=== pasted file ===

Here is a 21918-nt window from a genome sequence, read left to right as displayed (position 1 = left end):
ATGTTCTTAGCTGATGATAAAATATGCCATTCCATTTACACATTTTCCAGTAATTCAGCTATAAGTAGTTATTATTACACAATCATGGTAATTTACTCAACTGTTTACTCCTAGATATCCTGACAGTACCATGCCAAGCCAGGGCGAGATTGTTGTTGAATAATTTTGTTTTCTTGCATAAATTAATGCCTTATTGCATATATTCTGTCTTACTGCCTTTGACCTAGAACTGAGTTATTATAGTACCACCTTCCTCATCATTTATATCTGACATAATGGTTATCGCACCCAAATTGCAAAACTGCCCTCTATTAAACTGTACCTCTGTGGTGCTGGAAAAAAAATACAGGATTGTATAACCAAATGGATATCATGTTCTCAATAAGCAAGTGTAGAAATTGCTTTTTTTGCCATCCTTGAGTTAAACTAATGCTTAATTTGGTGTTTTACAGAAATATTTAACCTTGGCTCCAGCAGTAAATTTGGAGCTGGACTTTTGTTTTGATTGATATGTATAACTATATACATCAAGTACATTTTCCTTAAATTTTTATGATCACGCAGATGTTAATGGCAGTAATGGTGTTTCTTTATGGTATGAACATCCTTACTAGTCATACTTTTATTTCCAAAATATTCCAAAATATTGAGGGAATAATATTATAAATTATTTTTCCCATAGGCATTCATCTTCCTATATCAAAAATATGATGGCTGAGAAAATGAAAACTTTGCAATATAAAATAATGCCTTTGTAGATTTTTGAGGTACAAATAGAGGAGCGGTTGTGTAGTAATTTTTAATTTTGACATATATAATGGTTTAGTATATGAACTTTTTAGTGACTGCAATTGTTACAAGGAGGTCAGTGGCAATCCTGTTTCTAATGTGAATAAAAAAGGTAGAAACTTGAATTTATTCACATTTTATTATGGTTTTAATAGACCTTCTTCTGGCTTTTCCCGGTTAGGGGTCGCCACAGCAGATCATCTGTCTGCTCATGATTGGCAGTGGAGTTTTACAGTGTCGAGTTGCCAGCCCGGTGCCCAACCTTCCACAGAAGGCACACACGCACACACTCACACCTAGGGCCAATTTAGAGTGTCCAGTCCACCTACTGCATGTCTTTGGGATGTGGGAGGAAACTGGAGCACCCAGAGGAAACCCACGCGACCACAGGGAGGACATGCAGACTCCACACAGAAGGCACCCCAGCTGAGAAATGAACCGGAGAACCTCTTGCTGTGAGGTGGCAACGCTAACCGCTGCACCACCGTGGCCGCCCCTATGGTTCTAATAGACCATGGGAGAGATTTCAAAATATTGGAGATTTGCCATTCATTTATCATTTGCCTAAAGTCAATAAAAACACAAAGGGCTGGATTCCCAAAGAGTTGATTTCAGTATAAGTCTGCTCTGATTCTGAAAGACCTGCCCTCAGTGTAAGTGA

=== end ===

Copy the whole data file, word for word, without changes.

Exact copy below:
Here is a 21918-nt window from a genome sequence, read left to right as displayed (position 1 = left end):
ATGTTCTTAGCTGATGATAAAATATGCCATTCCATTTACACATTTTCCAGTAATTCAGCTATAAGTAGTTATTATTACACAATCATGGTAATTTACTCAACTGTTTACTCCTAGATATCCTGACAGTACCATGCCAAGCCAGGGCGAGATTGTTGTTGAATAATTTTGTTTTCTTGCATAAATTAATGCCTTATTGCATATATTCTGTCTTACTGCCTTTGACCTAGAACTGAGTTATTATAGTACCACCTTCCTCATCATTTATATCTGACATAATGGTTATCGCACCCAAATTGCAAAACTGCCCTCTATTAAACTGTACCTCTGTGGTGCTGGAAAAAAAATACAGGATTGTATAACCAAATGGATATCATGTTCTCAATAAGCAAGTGTAGAAATTGCTTTTTTTGCCATCCTTGAGTTAAACTAATGCTTAATTTGGTGTTTTACAGAAATATTTAACCTTGGCTCCAGCAGTAAATTTGGAGCTGGACTTTTGTTTTGATTGATATGTATAACTATATACATCAAGTACATTTTCCTTAAATTTTTATGATCACGCAGATGTTAATGGCAGTAATGGTGTTTCTTTATGGTATGAACATCCTTACTAGTCATACTTTTATTTCCAAAATATTCCAAAATATTGAGGGAATAATATTATAAATTATTTTTCCCATAGGCATTCATCTTCCTATATCAAAAATATGATGGCTGAGAAAATGAAAACTTTGCAATATAAAATAATGCCTTTGTAGATTTTTGAGGTACAAATAGAGGAGCGGTTGTGTAGTAATTTTTAATTTTGACATATATAATGGTTTAGTATATGAACTTTTTAGTGACTGCAATTGTTACAAGGAGGTCAGTGGCAATCCTGTTTCTAATGTGAATAAAAAAGGTAGAAACTTGAATTTATTCACATTTTATTATGGTTTTAATAGACCTTCTTCTGGCTTTTCCCGGTTAGGGGTCGCCACAGCAGATCATCTGTCTGCTCATGATTGGCAGTGGAGTTTTACAGTGTCGAGTTGCCAGCCCGGTGCCCAACCTTCCACAGAAGGCACACACGCACACACTCACACCTAGGGCCAATTTAGAGTGTCCAGTCCACCTACTGCATGTCTTTGGGATGTGGGAGGAAACTGGAGCACCCAGAGGAAACCCACGCGACCACAGGGAGGACATGCAGACTCCACACAGAAGGCACCCCAGCTGAGAAATGAACCGGAGAACCTCTTGCTGTGAGGTGGCAACGCTAACCGCTGCACCACCGTGGCCGCCCCTATGGTTCTAATAGACCATGGGAGAGATTTCAAAATATTGGAGATTTGCCATTCATTTATCATTTGCCTAAAGTCAATAAAAACACAAAGGGCTGGATTCCCAAAGAGTTGATTTCAGTATAAGTCTGCTCTGATTCTGAAAGACCTGCCCTCAGTGTAAGTGA